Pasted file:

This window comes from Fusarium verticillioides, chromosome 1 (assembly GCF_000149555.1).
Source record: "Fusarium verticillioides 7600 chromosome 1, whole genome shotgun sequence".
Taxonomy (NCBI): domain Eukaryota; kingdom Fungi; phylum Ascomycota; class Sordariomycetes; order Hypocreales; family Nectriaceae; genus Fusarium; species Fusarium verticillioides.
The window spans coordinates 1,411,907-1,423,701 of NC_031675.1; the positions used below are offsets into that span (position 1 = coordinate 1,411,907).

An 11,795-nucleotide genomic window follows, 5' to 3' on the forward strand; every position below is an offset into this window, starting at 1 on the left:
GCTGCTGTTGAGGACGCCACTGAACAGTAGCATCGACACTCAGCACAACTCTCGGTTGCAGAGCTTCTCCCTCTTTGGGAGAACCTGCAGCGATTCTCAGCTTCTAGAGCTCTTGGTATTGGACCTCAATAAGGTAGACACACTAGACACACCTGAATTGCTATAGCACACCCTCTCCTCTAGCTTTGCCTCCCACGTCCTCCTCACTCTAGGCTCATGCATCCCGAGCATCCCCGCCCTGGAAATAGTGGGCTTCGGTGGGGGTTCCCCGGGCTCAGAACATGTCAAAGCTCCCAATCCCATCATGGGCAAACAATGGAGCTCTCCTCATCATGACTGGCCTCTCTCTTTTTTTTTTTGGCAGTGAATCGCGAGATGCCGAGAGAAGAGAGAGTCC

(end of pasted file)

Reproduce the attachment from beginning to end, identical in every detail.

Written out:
This window comes from Fusarium verticillioides, chromosome 1 (assembly GCF_000149555.1).
Source record: "Fusarium verticillioides 7600 chromosome 1, whole genome shotgun sequence".
Taxonomy (NCBI): domain Eukaryota; kingdom Fungi; phylum Ascomycota; class Sordariomycetes; order Hypocreales; family Nectriaceae; genus Fusarium; species Fusarium verticillioides.
The window spans coordinates 1,411,907-1,423,701 of NC_031675.1; the positions used below are offsets into that span (position 1 = coordinate 1,411,907).

An 11,795-nucleotide genomic window follows, 5' to 3' on the forward strand; every position below is an offset into this window, starting at 1 on the left:
GCTGCTGTTGAGGACGCCACTGAACAGTAGCATCGACACTCAGCACAACTCTCGGTTGCAGAGCTTCTCCCTCTTTGGGAGAACCTGCAGCGATTCTCAGCTTCTAGAGCTCTTGGTATTGGACCTCAATAAGGTAGACACACTAGACACACCTGAATTGCTATAGCACACCCTCTCCTCTAGCTTTGCCTCCCACGTCCTCCTCACTCTAGGCTCATGCATCCCGAGCATCCCCGCCCTGGAAATAGTGGGCTTCGGTGGGGGTTCCCCGGGCTCAGAACATGTCAAAGCTCCCAATCCCATCATGGGCAAACAATGGAGCTCTCCTCATCATGACTGGCCTCTCTCTTTTTTTTTTTGGCAGTGAATCGCGAGATGCCGAGAGAAGAGAGAGTCC